The National Committee of the International Committee for Monuments and Sites (ICOMOS-Nigeria) says it will lead a project to harness cultural heritage to support climate action in Nigeria.

Mallam Aliyu Abdu, the President of ICOMOS-Nigeria, made this known in a statement on Wednesday, November 18, 2020, in Abuja.

According to him, the initiative will be driven under the CVI-Africa – project that will involve a global team of experts led by institutions in Nigeria, Tanzania and the UK.

He said that the project would focus on climate impacts on Africa’s cultural heritage by piloting the application of the Climate Vulnerability Index for World Heritage property in the continent.

Abdu said that the CVI-Africa project would be implemented for the first time in Africa at two UNESCO World Heritage Sites in Nigeria and Tanzania.

“The two are the Sukur Cultural Landscape World Heritage Site in Adamawa State being managed by National Commission for Museums and Monuments (NCMM) and the Kilwa Kisiwani and Songo Mnara World Heritage Site in Tanzania.

“This project is timely for the north-eastern part of Nigeria where climatic changes have resulted in depletion of resources leading to socio-cultural changes and increased tendencies of social conflicts which sometimes support insurgent outbursts.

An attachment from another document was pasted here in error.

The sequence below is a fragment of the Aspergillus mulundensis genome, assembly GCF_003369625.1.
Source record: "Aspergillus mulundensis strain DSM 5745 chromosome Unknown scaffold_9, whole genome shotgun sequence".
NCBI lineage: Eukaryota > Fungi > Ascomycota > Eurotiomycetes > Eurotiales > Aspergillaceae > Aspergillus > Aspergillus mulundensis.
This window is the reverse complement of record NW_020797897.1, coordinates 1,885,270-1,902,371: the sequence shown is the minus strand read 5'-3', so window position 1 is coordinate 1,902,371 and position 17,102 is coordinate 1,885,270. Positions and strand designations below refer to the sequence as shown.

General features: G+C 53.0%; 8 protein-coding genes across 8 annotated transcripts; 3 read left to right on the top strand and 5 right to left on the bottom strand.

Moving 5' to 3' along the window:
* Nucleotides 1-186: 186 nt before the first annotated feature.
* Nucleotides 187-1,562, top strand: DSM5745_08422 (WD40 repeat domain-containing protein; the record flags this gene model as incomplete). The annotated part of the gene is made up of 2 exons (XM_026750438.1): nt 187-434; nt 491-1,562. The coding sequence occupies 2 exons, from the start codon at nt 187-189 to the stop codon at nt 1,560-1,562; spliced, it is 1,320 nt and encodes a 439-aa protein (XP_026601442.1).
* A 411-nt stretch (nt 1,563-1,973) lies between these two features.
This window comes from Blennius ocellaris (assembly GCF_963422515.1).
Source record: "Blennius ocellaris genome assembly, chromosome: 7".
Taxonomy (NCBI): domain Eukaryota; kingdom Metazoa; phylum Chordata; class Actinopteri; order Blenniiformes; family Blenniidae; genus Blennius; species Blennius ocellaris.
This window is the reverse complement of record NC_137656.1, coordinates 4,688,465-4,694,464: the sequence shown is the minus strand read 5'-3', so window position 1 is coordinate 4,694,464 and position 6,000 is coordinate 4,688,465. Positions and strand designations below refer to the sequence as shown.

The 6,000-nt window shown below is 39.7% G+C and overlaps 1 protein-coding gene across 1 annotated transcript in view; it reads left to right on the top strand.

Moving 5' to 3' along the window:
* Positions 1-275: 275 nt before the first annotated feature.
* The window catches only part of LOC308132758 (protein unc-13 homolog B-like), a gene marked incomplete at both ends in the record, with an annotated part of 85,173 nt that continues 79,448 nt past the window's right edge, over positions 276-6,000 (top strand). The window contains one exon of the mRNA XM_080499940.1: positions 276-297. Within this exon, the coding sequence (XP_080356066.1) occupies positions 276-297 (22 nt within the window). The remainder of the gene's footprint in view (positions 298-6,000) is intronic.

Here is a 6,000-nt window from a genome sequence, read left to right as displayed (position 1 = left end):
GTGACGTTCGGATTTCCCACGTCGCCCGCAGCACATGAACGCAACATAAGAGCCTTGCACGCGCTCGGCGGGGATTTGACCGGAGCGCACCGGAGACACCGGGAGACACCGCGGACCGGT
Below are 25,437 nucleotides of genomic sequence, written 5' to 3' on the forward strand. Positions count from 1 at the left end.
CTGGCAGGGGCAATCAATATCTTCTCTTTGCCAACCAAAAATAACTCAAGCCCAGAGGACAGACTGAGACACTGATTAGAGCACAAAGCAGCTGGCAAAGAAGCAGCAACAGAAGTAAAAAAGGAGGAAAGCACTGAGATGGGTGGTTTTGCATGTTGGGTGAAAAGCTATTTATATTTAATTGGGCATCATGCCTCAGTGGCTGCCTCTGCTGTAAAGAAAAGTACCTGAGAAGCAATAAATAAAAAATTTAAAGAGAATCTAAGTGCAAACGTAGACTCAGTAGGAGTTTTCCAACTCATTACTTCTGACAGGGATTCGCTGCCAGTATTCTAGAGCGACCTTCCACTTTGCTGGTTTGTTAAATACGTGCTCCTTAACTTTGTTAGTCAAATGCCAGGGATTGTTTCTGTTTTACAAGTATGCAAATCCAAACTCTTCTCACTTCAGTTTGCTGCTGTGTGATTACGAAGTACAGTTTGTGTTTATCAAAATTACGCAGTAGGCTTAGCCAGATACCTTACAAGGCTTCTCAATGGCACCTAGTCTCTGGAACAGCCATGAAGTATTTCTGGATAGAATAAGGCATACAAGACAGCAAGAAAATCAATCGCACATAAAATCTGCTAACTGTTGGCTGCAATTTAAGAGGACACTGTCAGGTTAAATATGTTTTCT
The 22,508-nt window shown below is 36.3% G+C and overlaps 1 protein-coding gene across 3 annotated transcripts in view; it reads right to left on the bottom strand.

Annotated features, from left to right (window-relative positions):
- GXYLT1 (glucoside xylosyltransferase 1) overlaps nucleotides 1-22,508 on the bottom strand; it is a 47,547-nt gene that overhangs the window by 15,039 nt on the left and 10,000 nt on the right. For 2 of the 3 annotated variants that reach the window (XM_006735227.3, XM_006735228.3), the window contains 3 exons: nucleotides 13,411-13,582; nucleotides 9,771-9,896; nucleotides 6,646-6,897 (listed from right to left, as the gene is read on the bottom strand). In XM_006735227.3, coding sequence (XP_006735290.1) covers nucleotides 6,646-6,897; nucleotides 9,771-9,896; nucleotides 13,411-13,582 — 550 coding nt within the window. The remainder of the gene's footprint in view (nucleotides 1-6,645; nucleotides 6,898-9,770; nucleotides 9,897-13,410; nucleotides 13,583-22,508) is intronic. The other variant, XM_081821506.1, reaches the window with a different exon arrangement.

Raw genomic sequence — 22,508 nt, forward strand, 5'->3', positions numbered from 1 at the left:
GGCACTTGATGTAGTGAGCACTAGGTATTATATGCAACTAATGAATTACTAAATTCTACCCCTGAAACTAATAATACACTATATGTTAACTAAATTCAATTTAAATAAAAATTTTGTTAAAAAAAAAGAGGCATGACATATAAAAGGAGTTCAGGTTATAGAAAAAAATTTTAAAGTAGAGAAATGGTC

“The CVI-Africa project will support communities in their efforts to safeguard cultural heritage, respond to climate change and seek sustainable development options thus contributing to achieving the ambitions of the Paris Agreement.

“The CVI-Africa project will provide foundational training in the CVI method to six African heritage professionals and in Nigeria, it will culminate in a workshop at the Sukur Cultural Landscape.

“The workshop will involve the six heritage professionals, local and national experts, stakeholders and international partners with the workshop and  Nigerian National Commission for Museums and Monuments as key partner,”  he said.

The ICOMOS-Nigeria president said that CVI-Africa project was made possible through a generous grant awarded by the UK Arts and Humanities Research Council’s Global Challenges Research Fund.

He said that the grant was funded through a demonstration scheme arranged by the UK Department for Digital, Culture, Media & Sport (DCMS).

Abdu said that ICOMOS-Nigeria was being supported as well by Climate Heritage Network (CHN) as its member.

“The CHN was formed in 2019 to promote the critical role which arts, culture and heritage organisations can play in moving toward a low-carbon, climate resilience future.

“Other CHN members partnering in the CVI-Africa project include the International Committee on Monuments and Sites (ICOMOS), Historic England, the International National Trust Organisation (INTO) and the Union of Concerned Scientists,” he said.

The ICOMOS-Nigeria, a member of International Committee for Monuments and Sites (ICOMOS), is a professional conservation body that promotes appreciation and understanding of cultural heritage in Nigeria.

The body focuses on policy and practice, information and opportunities that abound in cultural heritage.


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